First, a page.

Gilead Sciences’ Veklury, better known as remdesivir, is so far the only COVID-19 therapy officially approved by the FDA, but the World Health Organization has some other ideas about the drug’s worth.
At clear odds with the FDA’s approval, the WHO has for now recommended against the use of remdesivir in any hospitalized patients—regardless of disease severity—after an expert panel said it had found no evidence that remdesivir has any meaningful effect on saving lives and other important outcomes for patients, the international body said Thursday.
A “disappointed” Gilead immediately fought back. It pointed to remdesivir’s inclusion in several other organizations’ guidelines based on data from a phase 3 trial by the National Institute of Allergy and Infectious Diseases (NIAID), which showed the drug’s use could lead to faster recovery.
Debate over remdesivir’s utility in COVID-19 has been ongoing for a while, especially when the FDA turned a previous emergency use authorization into a full approval in October.
In reaching their current recommendation, the WHO guidance development experts went through data from four clinical trials involving more than 7,000 participants but found “a lack of evidence that remdesivir improved outcomes that matter to patients, such as reduced mortality, need for mechanical ventilation, time to clinical improvement, and others,” they said in The BMJ.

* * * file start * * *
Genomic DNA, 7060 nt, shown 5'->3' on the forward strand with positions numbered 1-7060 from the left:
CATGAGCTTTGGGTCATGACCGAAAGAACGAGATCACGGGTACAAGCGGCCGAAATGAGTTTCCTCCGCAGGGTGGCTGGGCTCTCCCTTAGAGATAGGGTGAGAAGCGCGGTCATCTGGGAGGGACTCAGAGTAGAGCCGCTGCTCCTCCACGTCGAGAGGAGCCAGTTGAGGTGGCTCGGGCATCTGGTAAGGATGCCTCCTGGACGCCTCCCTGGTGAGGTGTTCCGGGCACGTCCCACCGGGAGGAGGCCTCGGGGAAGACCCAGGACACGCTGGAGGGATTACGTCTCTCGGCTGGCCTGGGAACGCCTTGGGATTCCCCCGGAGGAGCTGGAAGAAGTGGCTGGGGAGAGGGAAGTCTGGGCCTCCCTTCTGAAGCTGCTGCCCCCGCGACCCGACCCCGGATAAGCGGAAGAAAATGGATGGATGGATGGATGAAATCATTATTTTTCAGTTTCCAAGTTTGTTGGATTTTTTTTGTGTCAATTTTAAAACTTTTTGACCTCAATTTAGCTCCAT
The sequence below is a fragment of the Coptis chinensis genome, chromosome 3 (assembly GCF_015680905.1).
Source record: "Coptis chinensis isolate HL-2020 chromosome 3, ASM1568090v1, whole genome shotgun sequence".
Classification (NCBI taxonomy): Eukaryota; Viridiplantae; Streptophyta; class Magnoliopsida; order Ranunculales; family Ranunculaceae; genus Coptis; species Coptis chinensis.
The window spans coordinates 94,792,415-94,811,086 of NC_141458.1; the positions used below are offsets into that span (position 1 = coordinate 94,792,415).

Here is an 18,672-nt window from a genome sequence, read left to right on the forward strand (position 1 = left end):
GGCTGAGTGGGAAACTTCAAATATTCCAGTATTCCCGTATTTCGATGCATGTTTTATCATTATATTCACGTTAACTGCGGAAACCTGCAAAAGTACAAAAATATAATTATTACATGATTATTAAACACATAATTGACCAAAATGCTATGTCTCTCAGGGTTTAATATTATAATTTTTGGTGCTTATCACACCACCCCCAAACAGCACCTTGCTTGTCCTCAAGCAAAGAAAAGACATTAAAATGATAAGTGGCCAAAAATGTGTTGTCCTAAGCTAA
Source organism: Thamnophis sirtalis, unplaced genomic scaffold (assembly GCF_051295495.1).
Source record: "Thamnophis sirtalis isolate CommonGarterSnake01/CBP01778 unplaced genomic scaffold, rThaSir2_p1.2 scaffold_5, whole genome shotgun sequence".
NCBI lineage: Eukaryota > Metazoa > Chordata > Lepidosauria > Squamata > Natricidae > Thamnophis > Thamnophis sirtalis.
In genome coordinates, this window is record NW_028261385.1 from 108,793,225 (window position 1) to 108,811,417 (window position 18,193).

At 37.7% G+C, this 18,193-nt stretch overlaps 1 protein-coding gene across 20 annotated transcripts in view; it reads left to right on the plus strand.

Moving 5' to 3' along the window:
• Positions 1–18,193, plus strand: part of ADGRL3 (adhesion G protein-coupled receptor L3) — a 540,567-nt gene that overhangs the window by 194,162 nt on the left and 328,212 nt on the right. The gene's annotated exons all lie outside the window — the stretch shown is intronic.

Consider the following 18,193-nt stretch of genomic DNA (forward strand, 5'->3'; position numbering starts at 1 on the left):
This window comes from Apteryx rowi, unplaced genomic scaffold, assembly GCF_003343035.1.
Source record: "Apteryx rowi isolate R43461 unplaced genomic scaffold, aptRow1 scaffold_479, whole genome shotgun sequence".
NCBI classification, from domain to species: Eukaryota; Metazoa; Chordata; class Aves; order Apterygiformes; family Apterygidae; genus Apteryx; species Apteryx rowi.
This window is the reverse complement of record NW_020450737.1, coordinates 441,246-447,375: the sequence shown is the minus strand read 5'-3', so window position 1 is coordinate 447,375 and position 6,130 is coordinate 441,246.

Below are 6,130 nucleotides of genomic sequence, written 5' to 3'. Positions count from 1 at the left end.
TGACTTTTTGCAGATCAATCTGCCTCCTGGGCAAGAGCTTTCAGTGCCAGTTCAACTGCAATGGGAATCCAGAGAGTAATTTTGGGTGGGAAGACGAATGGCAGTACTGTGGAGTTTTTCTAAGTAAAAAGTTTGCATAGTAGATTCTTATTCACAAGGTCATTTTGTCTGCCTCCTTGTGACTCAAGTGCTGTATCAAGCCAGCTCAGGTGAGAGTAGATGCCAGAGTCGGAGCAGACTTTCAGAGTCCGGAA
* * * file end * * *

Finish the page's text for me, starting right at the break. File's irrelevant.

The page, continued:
That’s the part Gilead took issue with. In the NIAID-run ACTT-1 trial, remdesivir use helped hospitalized patients recover five days faster than the placebo group did, although the benefit was largely driven by patients who required some oxygen support but not mechanical ventilation.
The WHO, through its meta-analysis, also found those with noncritical disease might benefit from remdesivir. “However, the panel judged the credibility in this subgroup analysis to be insufficient to make subgroup recommendations,” it said.
The WHO’s skepticism mainly came from its own large-scale Solidarity trial, which found the drug offered no benefit, including where patients' death rate, length of hospital stay or need for ventilation was concerned. Gilead has been labeling the Solidarity study’s findings as less robust because of shortfalls in trial design.
The trial was carried out in different parts of the world, with discrepancies in trial implementation and control choice, Gilead has said. But the Solidarity team has painted this geographic diversity as a main advantage of the study, arguing it offers a global look at remdesivir’s potential in complex real-world settings.
In addition to the data, the WHO panel also considered the “costs and resource implications” associated with remdesivir. It raised concerns about the opportunity costs of drawing resources away from other best supportive care to remdesivir, and about the drug’s intravenous route, which could cause access problem in some parts of the world.
Despite the current “no” ruling, the WHO experts still support further enrollment into clinical studies “to provide higher certainty of evidence for specific subgroups of patients.” The recommendation, as part of a so-called “living guideline” on COVID-19, is up for updates as new evidence rolls in.
Gilead has set remdesivir’s list price at $3,120 for a standard five-day treatment course for private insurance plans in the U.S. In the third quarter, the drug hauled in $873 million for Gilead. But the company—as well as industry watchers—has lowered its sales expectations for the drug. As COVID vaccines draw near, questions have also targeted all treatments’ mid-to-long-term value for their developers.